History of UCD Chemistry

University College had its origin in the Catholic University of Ireland founded in Dublin in 1854 with John Henry Newman as Rector. After a chequered early history the Catholic University became University College and in 1908 was incorporated with the then Queen's Colleges at Cork and Galway into the National University. 

An appointment to a Chair of Chemistry in the Catholic University was made by Newman in 1856. However, antecedents to the present Chemistry Department include an earlier Chair of Chemistry instituted in 1796 by the Royal Dublin Society. In 1867 this became associated with the newly formed Royal College of Science and in 1926 the link with the present Department was completed when the College of Science was merged with University College. The Professor of Chemistry at that time was Hugh Ryan who had worked in Berlin with Emil Fischer and was responsible for initiating work on flavanoids which became a long-standing interest within the Department.

In the years following World War ll, it became clear that the College's city centre premises and the College of Science in Merrion Street could no longer accommodate the expansion of student numbers then taking place. In 1964 the present Science Buildings became the first group of buildings to be opened on a site on the south side of the city named after Belfield House whose grounds it incorporated. Much of the planning for the new Department was carried out by T.S. Wheeler, Professor of Chemistry from 1945-62, who died shortly before the building was completed. Wheeler's contribution to Chemistry is commemorated in a series of annual lectures.

Wheeler was succeeded as Professor of Organic Chemistry by Eva Philbin, who became responsible for the development of staff, research and equipment that took place following the move to the new building. Growth of Inorganic and Physical Chemistry ensued and in 1963 a Chair of Inorganic Chemistry was instituted with the appointment of David Brown, while in 1970 David Feakins was appointed to a Chair of Physical Chemistry. In 1979 Eva Philbin retired and the Chair of Organic Chemistry passed to Frank Hegarty. In 1988 David Feakins took early retirement following a serious illness leaving behind him a flourishing School of Physical Chemistry. His replacement by Kenneth Dawson coincided with a further period of change within the Department resulting from the retirement of more than half the staff between the years 1990 and 1996.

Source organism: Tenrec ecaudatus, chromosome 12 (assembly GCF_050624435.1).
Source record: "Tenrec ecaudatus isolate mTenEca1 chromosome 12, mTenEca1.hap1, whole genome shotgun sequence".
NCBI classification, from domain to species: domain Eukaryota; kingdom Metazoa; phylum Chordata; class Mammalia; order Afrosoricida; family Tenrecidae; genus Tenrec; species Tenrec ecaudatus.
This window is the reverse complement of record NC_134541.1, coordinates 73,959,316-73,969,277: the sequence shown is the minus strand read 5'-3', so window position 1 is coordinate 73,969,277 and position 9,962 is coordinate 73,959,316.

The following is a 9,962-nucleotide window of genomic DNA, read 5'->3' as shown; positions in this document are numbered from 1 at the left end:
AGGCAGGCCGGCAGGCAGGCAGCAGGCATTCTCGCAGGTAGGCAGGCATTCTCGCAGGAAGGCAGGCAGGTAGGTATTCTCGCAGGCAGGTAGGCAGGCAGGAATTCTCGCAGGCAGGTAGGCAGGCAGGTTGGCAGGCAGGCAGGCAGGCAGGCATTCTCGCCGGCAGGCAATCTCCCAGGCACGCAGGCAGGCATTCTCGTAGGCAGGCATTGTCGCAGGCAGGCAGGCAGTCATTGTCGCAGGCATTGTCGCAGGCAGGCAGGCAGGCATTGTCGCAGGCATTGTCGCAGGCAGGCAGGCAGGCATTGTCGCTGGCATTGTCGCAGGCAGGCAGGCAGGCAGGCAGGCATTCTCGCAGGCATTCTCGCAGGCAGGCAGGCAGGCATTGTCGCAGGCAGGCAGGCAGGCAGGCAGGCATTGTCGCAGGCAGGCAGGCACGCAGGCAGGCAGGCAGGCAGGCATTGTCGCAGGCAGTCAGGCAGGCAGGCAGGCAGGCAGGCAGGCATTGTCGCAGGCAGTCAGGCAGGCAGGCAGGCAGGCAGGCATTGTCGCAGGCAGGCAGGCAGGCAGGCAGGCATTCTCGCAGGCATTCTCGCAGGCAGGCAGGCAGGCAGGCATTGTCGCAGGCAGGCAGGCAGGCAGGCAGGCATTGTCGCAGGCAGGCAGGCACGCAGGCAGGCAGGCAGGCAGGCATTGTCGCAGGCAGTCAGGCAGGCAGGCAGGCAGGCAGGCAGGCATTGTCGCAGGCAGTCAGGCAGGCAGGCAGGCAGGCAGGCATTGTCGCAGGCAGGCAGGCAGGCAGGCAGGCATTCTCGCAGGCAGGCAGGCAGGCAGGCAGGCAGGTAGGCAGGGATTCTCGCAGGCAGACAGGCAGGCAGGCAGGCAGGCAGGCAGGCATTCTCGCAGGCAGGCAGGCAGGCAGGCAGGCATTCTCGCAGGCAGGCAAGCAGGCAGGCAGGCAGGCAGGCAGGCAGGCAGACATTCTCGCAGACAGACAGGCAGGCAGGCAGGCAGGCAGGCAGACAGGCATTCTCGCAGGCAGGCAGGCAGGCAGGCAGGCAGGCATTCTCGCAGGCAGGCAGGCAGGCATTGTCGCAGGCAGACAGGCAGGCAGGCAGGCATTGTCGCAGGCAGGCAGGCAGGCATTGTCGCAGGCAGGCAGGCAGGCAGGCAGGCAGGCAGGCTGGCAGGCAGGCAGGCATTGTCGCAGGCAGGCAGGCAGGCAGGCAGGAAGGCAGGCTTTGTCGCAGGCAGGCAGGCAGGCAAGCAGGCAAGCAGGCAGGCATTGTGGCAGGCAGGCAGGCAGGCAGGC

The Move to Belfield

1964 The Science block is officially opened on the 24th of September by UCD President Dr. Michael Tierney and Chemistry is one of the first departments to move there.

2005 In August 2005, the UCD Centre for Synthesis and Chemical Biology (CSCB) building is completed and officially opened by An Taoiseach, Mr Bertie Ahern TD in February 2006.

2011 The first completed phase of the new UCD Science Centre opens in September 2011. The refurbished Science South is given the title of Centre for Molecular Innovation and Drug Discovery.

2013 Formal official opening of the phase 2 Science refurbishment and extension UCD O’Brien Centre for Science, housing state‐of‐the‐art atrium spaces, modern learning facilities and space for interdisciplinary research

2014 Marks 50 years of Science at UCD’s Belfield campus, a stage in the College’s history where Science undergraduate education had reached an all time high in popularity among Irish students.

Based in the UCD O’Brien Centre for Science, UCD Chemistry is determined to represent the best of modern education and relevant research. Today, UCD Chemistry offers an extensive portfolio of undergraduate and graduate programmes in addition to research expertise that impacts the global scientific community, society at large and the economy.

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